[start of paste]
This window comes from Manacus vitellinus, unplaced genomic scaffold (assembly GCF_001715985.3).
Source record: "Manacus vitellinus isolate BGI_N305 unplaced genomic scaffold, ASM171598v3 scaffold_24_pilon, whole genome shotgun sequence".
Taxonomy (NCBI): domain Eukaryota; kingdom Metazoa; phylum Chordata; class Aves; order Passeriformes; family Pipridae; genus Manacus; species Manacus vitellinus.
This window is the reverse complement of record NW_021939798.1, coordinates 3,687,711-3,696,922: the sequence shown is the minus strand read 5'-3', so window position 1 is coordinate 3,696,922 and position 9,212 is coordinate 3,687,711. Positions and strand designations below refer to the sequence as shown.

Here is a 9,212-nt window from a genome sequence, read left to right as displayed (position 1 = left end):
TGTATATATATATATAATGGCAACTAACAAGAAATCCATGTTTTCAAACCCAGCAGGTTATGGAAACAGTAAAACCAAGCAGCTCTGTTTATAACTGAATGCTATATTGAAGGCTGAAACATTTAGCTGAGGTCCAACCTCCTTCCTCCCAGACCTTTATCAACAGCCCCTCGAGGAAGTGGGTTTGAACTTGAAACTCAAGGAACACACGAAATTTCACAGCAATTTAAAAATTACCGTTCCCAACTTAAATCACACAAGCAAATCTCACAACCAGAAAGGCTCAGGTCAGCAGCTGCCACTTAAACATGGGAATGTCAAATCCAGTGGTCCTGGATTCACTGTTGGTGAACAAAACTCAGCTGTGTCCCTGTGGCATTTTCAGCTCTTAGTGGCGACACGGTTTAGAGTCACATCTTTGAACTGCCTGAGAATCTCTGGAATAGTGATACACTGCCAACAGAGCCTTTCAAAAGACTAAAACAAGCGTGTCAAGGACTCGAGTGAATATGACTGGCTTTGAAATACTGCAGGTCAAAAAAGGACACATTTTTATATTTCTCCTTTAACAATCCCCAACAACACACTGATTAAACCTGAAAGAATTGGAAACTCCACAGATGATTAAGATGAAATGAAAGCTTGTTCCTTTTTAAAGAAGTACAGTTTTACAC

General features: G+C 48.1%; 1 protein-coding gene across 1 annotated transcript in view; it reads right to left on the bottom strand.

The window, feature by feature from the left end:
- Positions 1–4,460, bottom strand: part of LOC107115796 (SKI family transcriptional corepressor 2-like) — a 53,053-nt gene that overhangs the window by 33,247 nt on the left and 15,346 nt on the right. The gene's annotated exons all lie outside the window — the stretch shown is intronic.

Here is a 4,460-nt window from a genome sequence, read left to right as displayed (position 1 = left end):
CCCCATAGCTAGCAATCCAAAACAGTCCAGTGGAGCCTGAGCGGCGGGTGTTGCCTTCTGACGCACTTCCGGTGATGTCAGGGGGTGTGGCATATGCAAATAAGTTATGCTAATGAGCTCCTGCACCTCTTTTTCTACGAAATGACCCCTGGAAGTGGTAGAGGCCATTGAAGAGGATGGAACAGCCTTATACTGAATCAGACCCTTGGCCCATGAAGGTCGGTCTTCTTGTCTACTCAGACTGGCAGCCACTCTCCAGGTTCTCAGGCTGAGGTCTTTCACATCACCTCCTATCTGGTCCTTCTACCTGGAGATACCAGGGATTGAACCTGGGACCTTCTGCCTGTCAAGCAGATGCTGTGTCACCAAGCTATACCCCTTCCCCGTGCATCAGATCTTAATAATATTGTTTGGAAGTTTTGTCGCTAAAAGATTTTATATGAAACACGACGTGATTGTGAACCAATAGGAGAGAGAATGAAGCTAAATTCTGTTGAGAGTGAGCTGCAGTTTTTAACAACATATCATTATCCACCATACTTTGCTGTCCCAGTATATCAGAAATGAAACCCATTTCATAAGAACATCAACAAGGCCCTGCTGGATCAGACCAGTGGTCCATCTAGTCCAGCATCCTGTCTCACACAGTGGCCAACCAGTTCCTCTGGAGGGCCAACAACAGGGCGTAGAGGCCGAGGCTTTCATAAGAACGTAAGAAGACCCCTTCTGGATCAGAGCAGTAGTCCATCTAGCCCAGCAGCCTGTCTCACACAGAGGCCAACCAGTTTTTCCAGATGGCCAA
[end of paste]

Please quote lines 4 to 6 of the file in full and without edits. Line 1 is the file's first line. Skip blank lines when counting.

This window is the reverse complement of record NW_021939798.1, coordinates 3,687,711-3,696,922: the sequence shown is the minus strand read 5'-3', so window position 1 is coordinate 3,696,922 and position 9,212 is coordinate 3,687,711. Positions and strand designations below refer to the sequence as shown.

Here is a 9,212-nt window from a genome sequence, read left to right as displayed (position 1 = left end):
TGTATATATATATATAATGGCAACTAACAAGAAATCCATGTTTTCAAACCCAGCAGGTTATGGAAACAGTAAAACCAAGCAGCTCTGTTTATAACTGAATGCTATATTGAAGGCTGAAACATTTAGCTGAGGTCCAACCTCCTTCCTCCCAGACCTTTATCAACAGCCCCTCGAGGAAGTGGGTTTGAACTTGAAACTCAAGGAACACACGAAATTTCACAGCAATTTAAAAATTACCGTTCCCAACTTAAATCACACAAGCAAATCTCACAACCAGAAAGGCTCAGGTCAGCAGCTGCCACTTAAACATGGGAATGTCAAATCCAGTGGTCCTGGATTCACTGTTGGTGAACAAAACTCAGCTGTGTCCCTGTGGCATTTTCAGCTCTTAGTGGCGACACGGTTTAGAGTCACATCTTTGAACTGCCTGAGAATCTCTGGAATAGTGATACACTGCCAACAGAGCCTTTCAAAAGACTAAAACAAGCGTGTCAAGGACTCGAGTGAATATGACTGGCTTTGAAATACTGCAGGTCAAAAAAGGACACATTTTTATATTTCTCCTTTAACAATCCCCAACAACACACTGATTAAACCTGAAAGAATTGGAAACTCCACAGATGATTAAGATGAAATGAAAGCTTGTTCCTTTTTAAAGAAGTACAGTTTTACAC